What is Nystagmus?

There is a common assumption that if you have issues with your eyesight, that the wearing of glasses or contact lenses will always help to correct things.

However, certain visual conditions cannot be simply corrected, such as with Nystagmus.

Nystagmus is a condition where the eyes ‘flicker’ and constantly move involuntarily, so creating a disturbed perception as well as being associated with reduced levels of vision.

Nystagmus comes in two forms – Congenital Nystagmus and Acquired Nystagmus.

Congenital Nystagmus is noticed in early childhood, whether this be pretty much straight from birth or in the first formative years. While certain health issues and disabilities can cause the condition, it can also arise purely as something that has happened due to the eye or the link to the brain not forming correctly. Sometimes there is just no obvious reason.

Acquired nystagmus occurs usually in adulthood and is often the result of a neurological deficit such as having a stroke, head injury, multiple sclerosis or similar.

For children with Nystagmus, early intervention brings best results, but this is purely in the form of encouraging stimulation to exercise the eye and muscles. As children grow, they often find a way of coping and compensating for any health issues and more often than not this is the case with Nystagmus. Children will often tilt their heads to one side to create the best position for optimum vision. This is known as the null point and it is at this point where vision and movement are at their best.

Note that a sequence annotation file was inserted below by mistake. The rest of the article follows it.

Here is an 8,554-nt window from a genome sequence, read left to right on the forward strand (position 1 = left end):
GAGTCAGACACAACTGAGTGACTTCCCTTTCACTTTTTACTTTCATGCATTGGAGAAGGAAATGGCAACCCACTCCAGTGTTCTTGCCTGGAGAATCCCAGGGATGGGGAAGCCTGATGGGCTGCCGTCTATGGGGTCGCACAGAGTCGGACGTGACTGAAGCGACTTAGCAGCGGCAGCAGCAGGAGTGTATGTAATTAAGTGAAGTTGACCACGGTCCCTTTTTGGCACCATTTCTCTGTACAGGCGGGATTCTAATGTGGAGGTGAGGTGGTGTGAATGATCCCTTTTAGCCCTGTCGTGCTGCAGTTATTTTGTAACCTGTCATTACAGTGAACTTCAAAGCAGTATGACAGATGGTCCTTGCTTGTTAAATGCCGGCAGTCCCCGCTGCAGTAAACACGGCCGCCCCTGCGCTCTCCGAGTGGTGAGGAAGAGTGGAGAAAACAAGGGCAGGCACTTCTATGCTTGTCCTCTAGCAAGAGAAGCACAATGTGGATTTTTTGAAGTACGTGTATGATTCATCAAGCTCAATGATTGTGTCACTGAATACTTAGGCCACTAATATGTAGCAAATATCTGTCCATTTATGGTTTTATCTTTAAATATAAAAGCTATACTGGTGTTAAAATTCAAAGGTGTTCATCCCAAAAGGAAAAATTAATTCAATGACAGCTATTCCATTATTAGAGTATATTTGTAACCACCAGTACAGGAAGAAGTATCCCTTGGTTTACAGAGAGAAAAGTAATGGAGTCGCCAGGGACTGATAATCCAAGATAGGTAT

Children’s eyes continue to grow up until the age of around seven, so often glasses are not used unless there is significant sight loss, but this can mean that people around the child are not aware that there is a sight issue occurring. As the child continues to grow, it usually becomes necessary for a prescription to be issued, meaning that glasses and contact lenses become part of life. This can be a welcome time, when at long last people can quite literally see that there is a problem with the eyes.

When it comes to Acquired Nystagmus, glasses and sometimes even medication are used to treat the condition. Whilst there is no cure for Nystagmus, trying the different types of visual aids available along with innovative personal methods are often the only way to move forward.

Whilst research continues to look into possible cures for Nystagmus, when it comes to contact lenses and glasses, there is a current rule of thought that wearing lenses may indeed help to slow the eyeball movements down, creating a small yet definite barrier that means the eyes cannot potentially move as freely as before.